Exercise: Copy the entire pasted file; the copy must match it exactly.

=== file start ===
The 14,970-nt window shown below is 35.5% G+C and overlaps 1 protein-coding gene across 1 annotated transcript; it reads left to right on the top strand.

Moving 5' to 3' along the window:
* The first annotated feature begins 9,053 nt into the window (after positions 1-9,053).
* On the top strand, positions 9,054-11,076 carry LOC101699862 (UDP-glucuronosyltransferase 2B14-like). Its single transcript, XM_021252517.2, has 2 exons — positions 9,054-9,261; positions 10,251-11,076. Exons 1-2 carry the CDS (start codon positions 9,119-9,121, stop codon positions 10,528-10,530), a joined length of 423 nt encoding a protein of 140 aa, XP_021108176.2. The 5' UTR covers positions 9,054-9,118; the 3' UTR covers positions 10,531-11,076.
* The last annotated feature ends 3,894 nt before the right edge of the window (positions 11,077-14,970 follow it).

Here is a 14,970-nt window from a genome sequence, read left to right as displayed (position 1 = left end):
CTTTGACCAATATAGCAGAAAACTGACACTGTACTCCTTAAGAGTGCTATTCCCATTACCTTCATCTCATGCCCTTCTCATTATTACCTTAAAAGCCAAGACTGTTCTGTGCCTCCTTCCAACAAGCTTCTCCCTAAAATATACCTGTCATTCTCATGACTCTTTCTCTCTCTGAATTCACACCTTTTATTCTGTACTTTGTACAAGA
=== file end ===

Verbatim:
The 14,970-nt window shown below is 35.5% G+C and overlaps 1 protein-coding gene across 1 annotated transcript; it reads left to right on the top strand.

Moving 5' to 3' along the window:
* The first annotated feature begins 9,053 nt into the window (after positions 1-9,053).
* On the top strand, positions 9,054-11,076 carry LOC101699862 (UDP-glucuronosyltransferase 2B14-like). Its single transcript, XM_021252517.2, has 2 exons — positions 9,054-9,261; positions 10,251-11,076. Exons 1-2 carry the CDS (start codon positions 9,119-9,121, stop codon positions 10,528-10,530), a joined length of 423 nt encoding a protein of 140 aa, XP_021108176.2. The 5' UTR covers positions 9,054-9,118; the 3' UTR covers positions 10,531-11,076.
* The last annotated feature ends 3,894 nt before the right edge of the window (positions 11,077-14,970 follow it).

Here is a 14,970-nt window from a genome sequence, read left to right as displayed (position 1 = left end):
CTTTGACCAATATAGCAGAAAACTGACACTGTACTCCTTAAGAGTGCTATTCCCATTACCTTCATCTCATGCCCTTCTCATTATTACCTTAAAAGCCAAGACTGTTCTGTGCCTCCTTCCAACAAGCTTCTCCCTAAAATATACCTGTCATTCTCATGACTCTTTCTCTCTCTGAATTCACACCTTTTATTCTGTACTTTGTACAAGA